For many people exercise is something you do. Possibly even something you dread or something that fills you with eurphoria upon completion.
We all have our reasons for pulling on our lycra and channeling the burn.
My love of fitness isn’t something I have had for a lifetime.
True, at school, I made the teams, my competitive streak ensured I was a decent contender in all the “girl” sports. I played hockey, netball, ran and swam.
At 16, school PE ended, I found boys more exciting than seeking out any after school clubs. By the time I was 18, I did very little in the way of exercise, had found a new hobby in inhaling nicotine into my lungs and was all about the social.
In reflection, I was a bit of a prat. Rather than building a strong body, I put mine through a bit of abuse.
As a new friend pointed out to me recently, “you only get one body, so why not treat it with the upmost respect.”
I didn’t moderate – I didn’t exercise, I just ate crap, drank shite, and thought smoking was cool – denying any addiction.
I didn’t really start to find fitness until I ran my first marathon, aged 28, after having twins.
I only did that because someone laughed in my face when I said I was thinking about it. To be honest, I can see why they laughed – I didn’t really have the figure for running.
My desire to prove someone wrong turned out to be the fuel for my initial return to fitness.
Three marathons later – I accepted that I bloody hate running and this would not be the sport that would motivate me to put my trainers on each day.
Then I found my passion.
Little did I know I was finding something more than exercise. From the day I stepped into a CrossFit box four years ago, my life has changed in ways I never envisioned.
(Forgive me – as I know it sounds a little gushy)
In four years I have achieved things that my 22 year old self didn’t even imagine possible for my rather tubby, unhealthy shape.
Yet, as much as I love the burn, thrive on the workouts and lifting weights.
The real reason I rock up day after day is because of the people.
One thing I didn’t expect to find when I joined a gym was an army of friends.
This weekend the true side of community in CrossFit was beautifully demonstrated in our gym. One member, a rather delightful young girl, who has an annoying set of abs upon her personage, has recently needed the support of charity – Neurocare – as her father has faced recent brain surgery. Flipping lovely bloke with a rather incredible daughter.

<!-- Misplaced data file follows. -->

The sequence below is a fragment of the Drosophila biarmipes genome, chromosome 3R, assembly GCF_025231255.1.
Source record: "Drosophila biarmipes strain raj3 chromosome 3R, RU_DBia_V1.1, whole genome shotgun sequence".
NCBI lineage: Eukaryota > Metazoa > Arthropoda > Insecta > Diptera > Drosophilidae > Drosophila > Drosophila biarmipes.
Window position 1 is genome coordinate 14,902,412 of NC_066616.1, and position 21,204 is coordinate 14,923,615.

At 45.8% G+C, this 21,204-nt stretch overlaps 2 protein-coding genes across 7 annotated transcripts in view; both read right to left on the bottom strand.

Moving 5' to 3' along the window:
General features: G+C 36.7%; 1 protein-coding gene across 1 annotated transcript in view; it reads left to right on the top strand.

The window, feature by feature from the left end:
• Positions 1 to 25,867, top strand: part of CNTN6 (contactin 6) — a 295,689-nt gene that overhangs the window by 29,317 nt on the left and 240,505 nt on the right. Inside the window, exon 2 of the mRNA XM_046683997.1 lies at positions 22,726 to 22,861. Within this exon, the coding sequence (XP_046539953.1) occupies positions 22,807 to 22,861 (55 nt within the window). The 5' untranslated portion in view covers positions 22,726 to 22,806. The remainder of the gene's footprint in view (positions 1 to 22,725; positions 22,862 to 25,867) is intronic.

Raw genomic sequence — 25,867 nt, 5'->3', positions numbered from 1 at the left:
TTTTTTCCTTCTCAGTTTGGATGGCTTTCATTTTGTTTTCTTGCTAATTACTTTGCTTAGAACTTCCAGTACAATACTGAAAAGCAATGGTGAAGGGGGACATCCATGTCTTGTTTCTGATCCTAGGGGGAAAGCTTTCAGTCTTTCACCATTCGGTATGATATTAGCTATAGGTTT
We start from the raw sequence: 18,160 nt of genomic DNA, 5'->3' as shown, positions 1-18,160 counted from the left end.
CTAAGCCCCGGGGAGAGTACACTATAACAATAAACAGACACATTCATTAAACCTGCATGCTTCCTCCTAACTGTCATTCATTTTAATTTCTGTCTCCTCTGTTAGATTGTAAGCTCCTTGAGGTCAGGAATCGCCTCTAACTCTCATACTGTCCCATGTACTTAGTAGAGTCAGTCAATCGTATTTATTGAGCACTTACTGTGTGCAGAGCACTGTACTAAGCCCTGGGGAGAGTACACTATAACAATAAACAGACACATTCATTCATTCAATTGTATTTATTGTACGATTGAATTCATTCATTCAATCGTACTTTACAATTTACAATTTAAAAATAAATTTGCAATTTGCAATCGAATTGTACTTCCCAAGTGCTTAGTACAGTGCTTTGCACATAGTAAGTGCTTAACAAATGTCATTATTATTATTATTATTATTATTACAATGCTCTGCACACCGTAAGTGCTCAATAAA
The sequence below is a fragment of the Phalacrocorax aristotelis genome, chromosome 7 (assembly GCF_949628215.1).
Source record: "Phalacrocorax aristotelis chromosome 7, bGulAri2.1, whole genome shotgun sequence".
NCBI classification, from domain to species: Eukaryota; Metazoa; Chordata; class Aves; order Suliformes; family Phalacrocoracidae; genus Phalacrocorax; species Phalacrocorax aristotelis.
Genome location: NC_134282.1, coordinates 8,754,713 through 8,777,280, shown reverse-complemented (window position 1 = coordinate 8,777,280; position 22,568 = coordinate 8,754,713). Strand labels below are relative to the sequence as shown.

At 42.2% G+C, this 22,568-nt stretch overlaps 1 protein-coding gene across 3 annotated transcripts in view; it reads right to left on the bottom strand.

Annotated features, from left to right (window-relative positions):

This weekend, the gym gave something back to them, and hopefully gave her a bucketful of happy memories alongside some decent aches and pains.
We competed in a charity event, to raise money for Neurocare. Unifying two local CrossFit boxes in the area, trying every movement to the best of our ability. (Some peoples abilities were better than mine – who wants to handstand press up anyway!)
We competed for our friend.
We competed to raise money.
We pushed ourselves because when someone close to you faces hardship, the realisation that you only get one life, one body hits hard – and it can be a sharp reminder to enjoy every second and respect what you have.
It was a day that involved far too many wall balls, and maybe a little too much cake, definitely not enough costumes – but the ones in play were epic!
But it was a day that felt like it was wrapped in a hug, with a warmth spreading through the gym that I didn’t consider, all those years ago, would come hand in hand with my exercise regime.
A day where piling is perfectly acceptable, because it only happens when you are passionate and trying your damnest.
Yesterday, I cried, I laughed, I winced a lot and may have weed a little. I took a few moments to stare around my gym, a place where I spend far too much time but probably does me the most good. I realised that people can be simply amazing, and yesterday many of my friends shone a little brighter.
It was a good day to be alive.
We get one life, one body, it took me too long to realise that every moment counts – I don’t intend to waste another.